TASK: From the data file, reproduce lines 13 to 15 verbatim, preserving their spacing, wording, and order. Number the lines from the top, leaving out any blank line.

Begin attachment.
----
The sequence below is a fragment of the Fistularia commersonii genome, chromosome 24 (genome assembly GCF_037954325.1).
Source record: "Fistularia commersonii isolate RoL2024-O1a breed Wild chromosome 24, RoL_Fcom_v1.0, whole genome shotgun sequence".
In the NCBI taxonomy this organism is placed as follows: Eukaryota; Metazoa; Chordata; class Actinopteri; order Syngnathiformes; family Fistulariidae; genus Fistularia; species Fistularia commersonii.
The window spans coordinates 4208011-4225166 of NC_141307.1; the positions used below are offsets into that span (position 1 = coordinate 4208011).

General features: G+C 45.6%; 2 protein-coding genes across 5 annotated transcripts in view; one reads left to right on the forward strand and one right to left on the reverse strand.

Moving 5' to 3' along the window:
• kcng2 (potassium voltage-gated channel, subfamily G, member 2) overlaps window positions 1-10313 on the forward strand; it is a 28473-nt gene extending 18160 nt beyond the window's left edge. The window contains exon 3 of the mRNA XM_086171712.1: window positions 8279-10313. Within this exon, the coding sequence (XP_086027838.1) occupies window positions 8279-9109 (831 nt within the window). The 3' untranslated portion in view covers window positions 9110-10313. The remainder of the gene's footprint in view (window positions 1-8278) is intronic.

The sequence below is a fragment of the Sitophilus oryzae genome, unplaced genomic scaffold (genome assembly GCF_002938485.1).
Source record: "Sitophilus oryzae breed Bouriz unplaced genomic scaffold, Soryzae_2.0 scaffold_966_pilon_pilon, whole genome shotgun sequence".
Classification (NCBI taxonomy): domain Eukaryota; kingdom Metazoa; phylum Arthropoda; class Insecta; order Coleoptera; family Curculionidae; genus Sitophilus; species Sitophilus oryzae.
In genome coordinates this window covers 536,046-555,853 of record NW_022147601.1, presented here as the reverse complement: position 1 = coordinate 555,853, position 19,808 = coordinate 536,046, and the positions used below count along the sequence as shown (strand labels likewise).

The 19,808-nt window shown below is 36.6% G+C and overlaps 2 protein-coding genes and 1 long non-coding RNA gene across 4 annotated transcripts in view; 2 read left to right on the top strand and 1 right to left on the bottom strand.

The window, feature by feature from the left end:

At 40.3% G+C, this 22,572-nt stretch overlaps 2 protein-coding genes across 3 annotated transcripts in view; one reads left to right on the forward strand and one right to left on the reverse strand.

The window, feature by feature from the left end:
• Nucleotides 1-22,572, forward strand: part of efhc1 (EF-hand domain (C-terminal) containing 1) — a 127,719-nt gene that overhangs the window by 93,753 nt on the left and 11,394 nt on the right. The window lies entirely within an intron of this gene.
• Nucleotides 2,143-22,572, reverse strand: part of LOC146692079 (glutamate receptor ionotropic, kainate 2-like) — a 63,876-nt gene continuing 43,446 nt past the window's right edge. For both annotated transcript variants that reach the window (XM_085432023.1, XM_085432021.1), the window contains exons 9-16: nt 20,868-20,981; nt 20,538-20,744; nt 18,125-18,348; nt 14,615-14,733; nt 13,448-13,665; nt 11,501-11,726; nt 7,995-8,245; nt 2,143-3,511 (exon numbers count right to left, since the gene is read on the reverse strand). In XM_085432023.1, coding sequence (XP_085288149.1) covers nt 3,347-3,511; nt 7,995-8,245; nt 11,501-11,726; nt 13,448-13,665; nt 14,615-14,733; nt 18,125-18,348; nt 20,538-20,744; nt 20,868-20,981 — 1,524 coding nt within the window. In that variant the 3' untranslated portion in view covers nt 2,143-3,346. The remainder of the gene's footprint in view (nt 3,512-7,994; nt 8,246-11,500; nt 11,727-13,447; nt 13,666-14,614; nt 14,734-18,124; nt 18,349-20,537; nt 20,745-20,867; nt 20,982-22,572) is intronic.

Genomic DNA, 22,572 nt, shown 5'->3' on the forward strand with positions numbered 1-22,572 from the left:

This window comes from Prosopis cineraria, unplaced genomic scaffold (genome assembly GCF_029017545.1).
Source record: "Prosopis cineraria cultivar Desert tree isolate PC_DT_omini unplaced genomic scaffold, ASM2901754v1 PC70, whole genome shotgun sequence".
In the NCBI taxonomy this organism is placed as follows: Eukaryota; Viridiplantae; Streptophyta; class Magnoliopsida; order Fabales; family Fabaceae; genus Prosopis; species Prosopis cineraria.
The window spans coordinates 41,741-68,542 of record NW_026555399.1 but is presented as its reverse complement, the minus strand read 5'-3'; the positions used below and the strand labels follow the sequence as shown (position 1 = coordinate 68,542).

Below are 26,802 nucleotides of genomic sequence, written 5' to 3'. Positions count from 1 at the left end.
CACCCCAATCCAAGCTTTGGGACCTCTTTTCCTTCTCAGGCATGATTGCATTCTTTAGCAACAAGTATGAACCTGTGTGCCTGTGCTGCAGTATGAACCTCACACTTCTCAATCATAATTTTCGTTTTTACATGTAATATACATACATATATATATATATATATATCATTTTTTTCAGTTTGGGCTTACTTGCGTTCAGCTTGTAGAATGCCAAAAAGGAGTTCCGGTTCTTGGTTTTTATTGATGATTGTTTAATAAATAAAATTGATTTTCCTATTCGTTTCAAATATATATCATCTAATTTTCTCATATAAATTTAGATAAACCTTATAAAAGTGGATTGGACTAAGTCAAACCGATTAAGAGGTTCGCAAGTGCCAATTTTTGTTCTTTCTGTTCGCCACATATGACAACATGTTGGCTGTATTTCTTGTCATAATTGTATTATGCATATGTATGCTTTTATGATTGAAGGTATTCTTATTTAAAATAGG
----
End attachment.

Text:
The window, feature by feature from the left end:

At 40.3% G+C, this 22,572-nt stretch overlaps 2 protein-coding genes across 3 annotated transcripts in view; one reads left to right on the forward strand and one right to left on the reverse strand.

The window, feature by feature from the left end: